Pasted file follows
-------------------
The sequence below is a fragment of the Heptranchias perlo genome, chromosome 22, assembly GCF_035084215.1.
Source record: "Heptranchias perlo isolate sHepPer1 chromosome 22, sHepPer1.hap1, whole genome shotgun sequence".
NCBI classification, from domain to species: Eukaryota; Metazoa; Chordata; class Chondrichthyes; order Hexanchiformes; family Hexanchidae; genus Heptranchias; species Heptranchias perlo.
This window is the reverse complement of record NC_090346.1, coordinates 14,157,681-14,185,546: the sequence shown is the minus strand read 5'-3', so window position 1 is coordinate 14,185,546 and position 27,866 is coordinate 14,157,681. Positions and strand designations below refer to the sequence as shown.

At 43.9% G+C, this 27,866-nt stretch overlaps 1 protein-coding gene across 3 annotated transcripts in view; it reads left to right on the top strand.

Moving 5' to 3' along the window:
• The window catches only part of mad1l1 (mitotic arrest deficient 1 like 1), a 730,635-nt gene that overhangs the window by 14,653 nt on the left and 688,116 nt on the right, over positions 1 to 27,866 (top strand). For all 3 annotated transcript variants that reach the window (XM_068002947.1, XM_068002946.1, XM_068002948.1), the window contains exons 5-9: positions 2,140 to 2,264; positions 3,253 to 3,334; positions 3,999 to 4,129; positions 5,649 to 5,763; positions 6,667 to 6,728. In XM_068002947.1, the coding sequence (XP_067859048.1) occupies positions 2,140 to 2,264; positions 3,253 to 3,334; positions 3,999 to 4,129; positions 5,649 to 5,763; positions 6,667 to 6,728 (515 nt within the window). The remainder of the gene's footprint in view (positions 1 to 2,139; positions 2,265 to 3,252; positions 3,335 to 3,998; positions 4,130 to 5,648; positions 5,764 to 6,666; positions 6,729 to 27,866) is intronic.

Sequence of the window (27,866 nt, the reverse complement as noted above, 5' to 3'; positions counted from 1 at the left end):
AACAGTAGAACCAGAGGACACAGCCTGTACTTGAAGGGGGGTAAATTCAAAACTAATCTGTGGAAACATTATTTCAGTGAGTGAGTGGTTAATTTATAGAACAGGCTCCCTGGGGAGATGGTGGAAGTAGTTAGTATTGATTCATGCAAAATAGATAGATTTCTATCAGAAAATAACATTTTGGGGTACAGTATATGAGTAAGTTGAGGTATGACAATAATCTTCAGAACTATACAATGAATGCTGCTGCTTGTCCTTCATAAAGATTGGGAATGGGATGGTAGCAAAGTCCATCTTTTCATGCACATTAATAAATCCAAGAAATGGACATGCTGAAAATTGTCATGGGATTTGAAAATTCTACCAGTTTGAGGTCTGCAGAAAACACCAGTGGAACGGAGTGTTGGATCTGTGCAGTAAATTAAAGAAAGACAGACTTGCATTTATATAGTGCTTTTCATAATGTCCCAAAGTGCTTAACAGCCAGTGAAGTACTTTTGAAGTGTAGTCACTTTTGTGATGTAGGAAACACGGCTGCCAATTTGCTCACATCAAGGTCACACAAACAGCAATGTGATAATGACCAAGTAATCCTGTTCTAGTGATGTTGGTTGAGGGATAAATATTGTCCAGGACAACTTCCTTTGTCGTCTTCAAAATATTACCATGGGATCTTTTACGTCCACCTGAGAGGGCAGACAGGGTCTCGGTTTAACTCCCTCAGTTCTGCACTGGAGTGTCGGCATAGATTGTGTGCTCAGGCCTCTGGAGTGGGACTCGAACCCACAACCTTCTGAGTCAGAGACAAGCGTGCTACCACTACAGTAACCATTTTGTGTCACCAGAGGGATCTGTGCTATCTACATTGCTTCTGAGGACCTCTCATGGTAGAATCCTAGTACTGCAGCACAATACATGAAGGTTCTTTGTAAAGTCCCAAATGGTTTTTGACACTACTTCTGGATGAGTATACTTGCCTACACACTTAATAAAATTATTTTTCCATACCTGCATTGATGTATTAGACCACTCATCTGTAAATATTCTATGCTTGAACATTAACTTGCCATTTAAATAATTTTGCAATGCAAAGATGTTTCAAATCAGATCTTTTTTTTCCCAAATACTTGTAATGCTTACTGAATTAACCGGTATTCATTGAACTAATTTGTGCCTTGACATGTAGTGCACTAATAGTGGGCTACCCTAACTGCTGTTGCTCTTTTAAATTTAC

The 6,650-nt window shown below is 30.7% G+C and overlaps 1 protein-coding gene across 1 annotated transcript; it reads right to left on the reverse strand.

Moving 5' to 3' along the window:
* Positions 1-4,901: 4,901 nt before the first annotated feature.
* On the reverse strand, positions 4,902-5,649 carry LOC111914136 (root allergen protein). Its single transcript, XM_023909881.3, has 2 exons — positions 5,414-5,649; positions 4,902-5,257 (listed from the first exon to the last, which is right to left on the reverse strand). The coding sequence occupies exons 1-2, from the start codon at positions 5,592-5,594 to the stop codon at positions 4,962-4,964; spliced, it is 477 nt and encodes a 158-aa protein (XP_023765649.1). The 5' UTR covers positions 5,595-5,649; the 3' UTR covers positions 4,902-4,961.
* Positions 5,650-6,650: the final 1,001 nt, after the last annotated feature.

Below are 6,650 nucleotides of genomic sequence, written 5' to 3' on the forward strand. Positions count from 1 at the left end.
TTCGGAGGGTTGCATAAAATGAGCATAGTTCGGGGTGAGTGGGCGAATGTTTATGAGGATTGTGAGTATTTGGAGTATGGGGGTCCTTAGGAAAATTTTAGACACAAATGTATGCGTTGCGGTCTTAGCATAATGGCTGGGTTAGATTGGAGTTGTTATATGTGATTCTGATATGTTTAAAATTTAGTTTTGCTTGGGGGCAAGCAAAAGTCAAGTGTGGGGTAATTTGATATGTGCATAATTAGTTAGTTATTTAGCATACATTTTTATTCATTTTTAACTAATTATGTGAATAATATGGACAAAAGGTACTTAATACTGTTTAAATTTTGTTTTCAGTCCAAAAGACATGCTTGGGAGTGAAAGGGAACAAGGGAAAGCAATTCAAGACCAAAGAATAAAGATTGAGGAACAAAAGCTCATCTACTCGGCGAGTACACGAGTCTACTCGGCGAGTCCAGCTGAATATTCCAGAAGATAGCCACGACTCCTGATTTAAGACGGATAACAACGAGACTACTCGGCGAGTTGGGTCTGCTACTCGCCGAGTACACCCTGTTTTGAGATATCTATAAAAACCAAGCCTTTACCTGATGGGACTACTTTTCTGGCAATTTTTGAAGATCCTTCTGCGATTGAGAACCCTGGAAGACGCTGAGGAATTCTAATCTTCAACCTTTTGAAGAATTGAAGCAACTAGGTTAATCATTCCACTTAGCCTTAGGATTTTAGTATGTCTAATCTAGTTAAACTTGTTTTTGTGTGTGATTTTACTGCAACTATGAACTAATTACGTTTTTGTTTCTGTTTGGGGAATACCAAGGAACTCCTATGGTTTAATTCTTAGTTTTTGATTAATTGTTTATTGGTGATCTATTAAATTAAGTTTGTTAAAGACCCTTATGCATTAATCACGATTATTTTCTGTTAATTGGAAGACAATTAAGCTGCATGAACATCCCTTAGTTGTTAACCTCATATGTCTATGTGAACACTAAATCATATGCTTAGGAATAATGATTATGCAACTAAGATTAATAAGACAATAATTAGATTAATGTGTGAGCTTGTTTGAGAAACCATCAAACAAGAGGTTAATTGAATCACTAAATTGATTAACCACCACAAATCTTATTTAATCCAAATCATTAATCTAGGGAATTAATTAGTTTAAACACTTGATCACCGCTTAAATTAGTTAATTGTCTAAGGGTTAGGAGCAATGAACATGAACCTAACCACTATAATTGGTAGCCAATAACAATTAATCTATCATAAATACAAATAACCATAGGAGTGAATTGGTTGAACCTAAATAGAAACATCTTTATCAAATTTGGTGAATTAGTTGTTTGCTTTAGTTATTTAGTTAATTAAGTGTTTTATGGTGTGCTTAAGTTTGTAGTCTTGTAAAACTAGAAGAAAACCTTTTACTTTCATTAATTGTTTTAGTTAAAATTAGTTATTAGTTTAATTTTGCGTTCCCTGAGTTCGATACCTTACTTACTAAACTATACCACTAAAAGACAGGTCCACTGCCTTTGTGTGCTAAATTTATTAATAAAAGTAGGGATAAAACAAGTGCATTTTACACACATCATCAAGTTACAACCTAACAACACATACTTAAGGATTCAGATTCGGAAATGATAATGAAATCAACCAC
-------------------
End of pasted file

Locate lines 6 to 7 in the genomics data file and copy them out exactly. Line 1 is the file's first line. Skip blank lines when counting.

Moving 5' to 3' along the window:
• The window catches only part of mad1l1 (mitotic arrest deficient 1 like 1), a 730,635-nt gene that overhangs the window by 14,653 nt on the left and 688,116 nt on the right, over positions 1 to 27,866 (top strand). For all 3 annotated transcript variants that reach the window (XM_068002947.1, XM_068002946.1, XM_068002948.1), the window contains exons 5-9: positions 2,140 to 2,264; positions 3,253 to 3,334; positions 3,999 to 4,129; positions 5,649 to 5,763; positions 6,667 to 6,728. In XM_068002947.1, the coding sequence (XP_067859048.1) occupies positions 2,140 to 2,264; positions 3,253 to 3,334; positions 3,999 to 4,129; positions 5,649 to 5,763; positions 6,667 to 6,728 (515 nt within the window). The remainder of the gene's footprint in view (positions 1 to 2,139; positions 2,265 to 3,252; positions 3,335 to 3,998; positions 4,130 to 5,648; positions 5,764 to 6,666; positions 6,729 to 27,866) is intronic.